You can do this with something like
echo -en "\033]1; New Name \007" or
printf '\e]1;%s\a' 'New Name'. You may have to fiddle with your profile's window/tab title settings, though.
This behavior is a little complex and not well explained I guess.
First, you can set two types of title. Terminal.app calls these the tab title (aka the icon name/title) and the window title (as you can see in the inspector).
The XTERM escape sequences for setting these are:
ESC]0;stringBEL -- Set icon name and window title to string
ESC]1;stringBEL -- Set icon name to string
ESC]2;stringBEL -- Set window title to string
I'm not sure how common this behavior is across terminal emulators, but Terminal.app doesn't actually do what 0 describes here. It sets the window title, and clears the tab title (probably because, as I'll show later, Terminal will pick up the window title if the tab title is unset).
The reason you see different behavior is because your command is setting the window title, but in the inspector you're setting the tab title.
Terminal.app title features
The dashes in the title are just separators that Terminal.app is using whenever it's combining multiple pieces of information in your title. (Pieces here include the profile "tab" and "window" Title options, as well as the window and tab titles themselves)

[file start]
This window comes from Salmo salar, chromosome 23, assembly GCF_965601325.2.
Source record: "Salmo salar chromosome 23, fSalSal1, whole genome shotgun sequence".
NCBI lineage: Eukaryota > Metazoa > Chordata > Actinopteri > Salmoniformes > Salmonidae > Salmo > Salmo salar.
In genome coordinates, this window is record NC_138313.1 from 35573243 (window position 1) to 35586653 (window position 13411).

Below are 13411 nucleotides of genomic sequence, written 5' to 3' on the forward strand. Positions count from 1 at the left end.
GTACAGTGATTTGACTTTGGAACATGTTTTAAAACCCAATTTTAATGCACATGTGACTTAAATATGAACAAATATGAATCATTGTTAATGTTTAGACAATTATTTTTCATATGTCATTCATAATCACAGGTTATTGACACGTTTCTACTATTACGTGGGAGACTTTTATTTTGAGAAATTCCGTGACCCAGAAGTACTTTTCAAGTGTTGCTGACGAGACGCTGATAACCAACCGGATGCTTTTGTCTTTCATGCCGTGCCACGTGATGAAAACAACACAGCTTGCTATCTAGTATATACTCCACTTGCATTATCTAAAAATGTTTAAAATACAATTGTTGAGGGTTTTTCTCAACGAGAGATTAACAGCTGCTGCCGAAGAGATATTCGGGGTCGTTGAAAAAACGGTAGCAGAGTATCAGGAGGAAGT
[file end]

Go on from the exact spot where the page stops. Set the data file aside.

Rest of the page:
If you set both a window title and a tab title, it'll use them both. With multiple tabs, it'll separate them:
If the tab is in it's own window, though, it'll combine them and show the separator (unless you use the view menu to force it to show the tab bar even with a single tab):
You can still get it to show a single title, but you'll have to use only the window or the tab title (the window title will pick up the tab title if no windows title is set):
The inverse (tabs can pick up a window title if no tab title is set) is also roughly true, but the behavior can be a little surprising. Here are the same tabs in two windows along with the settings panel (to show that it's set to show the TTY name, but not to show items when there's a custom title):
The top window is picking up the default "Terminal" title because the current tab doesn't have a window title. Its tab doesn't show the TTY, because it has a custom tab title. The bottom window shows that the tab will pick up the window title if it doesn't have a tab title. The TTY shows up in the tab title because it doesn't have a custom tab title--just a custom window title.